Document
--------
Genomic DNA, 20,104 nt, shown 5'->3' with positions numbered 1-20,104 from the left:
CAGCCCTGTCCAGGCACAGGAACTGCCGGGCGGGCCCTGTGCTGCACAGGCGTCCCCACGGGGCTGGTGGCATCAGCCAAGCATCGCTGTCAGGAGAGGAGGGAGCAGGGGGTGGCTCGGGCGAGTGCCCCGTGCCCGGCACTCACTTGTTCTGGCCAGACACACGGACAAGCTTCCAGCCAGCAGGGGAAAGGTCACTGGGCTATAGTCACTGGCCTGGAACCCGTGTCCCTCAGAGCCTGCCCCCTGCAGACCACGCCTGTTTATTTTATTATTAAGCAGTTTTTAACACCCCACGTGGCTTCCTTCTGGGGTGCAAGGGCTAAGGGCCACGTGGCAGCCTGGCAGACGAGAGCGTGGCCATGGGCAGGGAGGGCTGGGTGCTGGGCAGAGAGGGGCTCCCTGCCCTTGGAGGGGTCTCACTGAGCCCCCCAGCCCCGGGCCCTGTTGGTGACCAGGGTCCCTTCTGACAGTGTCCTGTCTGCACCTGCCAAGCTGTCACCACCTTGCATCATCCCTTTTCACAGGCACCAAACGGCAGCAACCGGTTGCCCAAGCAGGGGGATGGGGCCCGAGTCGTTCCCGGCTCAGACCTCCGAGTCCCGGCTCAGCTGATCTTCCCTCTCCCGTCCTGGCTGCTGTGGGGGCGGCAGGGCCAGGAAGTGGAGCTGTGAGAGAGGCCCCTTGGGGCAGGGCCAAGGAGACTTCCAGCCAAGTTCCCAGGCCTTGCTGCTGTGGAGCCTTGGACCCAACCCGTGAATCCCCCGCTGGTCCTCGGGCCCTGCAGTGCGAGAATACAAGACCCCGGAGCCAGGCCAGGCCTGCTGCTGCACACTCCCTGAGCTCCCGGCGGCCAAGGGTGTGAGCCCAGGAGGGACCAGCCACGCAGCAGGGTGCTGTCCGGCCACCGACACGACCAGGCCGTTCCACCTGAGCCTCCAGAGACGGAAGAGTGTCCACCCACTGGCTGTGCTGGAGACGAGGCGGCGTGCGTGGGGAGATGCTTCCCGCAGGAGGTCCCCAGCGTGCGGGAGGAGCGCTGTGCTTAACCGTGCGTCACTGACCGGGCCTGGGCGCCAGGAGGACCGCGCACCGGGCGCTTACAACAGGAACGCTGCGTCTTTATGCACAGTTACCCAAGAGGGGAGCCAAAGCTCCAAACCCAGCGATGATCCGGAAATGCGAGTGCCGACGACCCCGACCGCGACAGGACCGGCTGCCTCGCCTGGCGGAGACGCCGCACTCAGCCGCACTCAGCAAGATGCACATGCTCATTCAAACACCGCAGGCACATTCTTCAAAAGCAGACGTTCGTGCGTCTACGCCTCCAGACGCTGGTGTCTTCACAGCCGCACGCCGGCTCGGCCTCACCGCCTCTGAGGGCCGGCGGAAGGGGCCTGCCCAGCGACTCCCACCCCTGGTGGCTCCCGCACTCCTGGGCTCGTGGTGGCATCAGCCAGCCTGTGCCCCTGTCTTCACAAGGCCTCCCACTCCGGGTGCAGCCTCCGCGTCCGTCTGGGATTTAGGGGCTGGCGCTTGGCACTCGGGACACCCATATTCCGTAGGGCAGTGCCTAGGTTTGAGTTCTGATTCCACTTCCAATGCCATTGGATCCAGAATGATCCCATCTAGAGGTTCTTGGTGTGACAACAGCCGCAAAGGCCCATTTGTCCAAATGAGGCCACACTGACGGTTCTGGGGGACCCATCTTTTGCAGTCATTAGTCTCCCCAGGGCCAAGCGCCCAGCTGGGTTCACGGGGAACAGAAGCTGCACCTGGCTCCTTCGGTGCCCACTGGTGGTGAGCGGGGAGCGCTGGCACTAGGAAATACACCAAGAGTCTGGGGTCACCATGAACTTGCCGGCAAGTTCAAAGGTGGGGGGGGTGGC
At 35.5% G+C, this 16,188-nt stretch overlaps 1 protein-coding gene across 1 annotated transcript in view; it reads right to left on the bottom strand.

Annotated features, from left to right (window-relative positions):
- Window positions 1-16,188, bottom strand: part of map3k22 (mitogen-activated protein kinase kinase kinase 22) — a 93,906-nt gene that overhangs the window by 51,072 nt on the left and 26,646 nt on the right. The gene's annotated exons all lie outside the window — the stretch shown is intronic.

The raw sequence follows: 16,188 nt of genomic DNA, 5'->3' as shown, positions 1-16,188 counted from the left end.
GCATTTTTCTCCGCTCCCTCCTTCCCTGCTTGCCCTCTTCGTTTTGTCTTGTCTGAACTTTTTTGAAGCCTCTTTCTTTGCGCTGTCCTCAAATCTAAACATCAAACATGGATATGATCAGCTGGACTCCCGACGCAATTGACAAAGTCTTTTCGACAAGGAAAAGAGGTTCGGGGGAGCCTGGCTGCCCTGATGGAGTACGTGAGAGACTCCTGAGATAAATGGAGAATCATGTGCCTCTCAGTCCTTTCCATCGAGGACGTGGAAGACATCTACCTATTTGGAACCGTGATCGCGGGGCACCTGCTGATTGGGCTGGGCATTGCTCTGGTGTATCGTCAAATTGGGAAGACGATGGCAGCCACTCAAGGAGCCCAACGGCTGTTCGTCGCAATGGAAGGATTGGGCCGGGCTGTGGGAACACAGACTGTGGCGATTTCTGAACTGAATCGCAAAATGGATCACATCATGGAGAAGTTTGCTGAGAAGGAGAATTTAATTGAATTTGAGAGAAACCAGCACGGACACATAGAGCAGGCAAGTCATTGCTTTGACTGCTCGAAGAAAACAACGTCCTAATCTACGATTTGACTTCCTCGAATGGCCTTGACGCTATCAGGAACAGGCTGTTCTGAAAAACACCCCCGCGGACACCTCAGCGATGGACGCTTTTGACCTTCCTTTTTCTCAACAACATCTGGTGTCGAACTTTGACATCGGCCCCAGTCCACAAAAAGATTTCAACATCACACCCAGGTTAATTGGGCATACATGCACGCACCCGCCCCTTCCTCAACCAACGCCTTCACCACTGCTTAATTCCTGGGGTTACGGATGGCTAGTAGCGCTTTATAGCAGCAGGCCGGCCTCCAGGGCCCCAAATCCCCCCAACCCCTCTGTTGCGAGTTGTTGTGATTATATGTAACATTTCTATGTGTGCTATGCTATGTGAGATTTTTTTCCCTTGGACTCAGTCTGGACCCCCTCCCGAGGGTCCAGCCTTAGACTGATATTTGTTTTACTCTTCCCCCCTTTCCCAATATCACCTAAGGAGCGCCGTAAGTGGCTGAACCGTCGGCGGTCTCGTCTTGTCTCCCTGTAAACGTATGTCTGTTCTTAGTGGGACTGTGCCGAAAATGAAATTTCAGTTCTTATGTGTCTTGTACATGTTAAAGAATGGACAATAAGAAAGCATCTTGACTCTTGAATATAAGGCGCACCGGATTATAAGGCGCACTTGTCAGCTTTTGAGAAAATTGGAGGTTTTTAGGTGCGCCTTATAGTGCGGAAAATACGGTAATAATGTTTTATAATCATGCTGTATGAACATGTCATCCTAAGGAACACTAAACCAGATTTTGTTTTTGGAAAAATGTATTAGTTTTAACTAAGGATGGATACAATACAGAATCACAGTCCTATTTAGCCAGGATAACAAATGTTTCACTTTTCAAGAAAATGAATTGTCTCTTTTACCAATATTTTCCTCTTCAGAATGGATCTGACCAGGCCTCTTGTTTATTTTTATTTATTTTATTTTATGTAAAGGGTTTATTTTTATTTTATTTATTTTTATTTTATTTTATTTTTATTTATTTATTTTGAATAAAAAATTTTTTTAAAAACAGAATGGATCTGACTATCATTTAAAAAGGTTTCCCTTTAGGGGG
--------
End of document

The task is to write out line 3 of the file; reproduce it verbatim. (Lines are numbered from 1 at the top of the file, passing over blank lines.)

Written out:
At 35.5% G+C, this 16,188-nt stretch overlaps 1 protein-coding gene across 1 annotated transcript in view; it reads right to left on the bottom strand.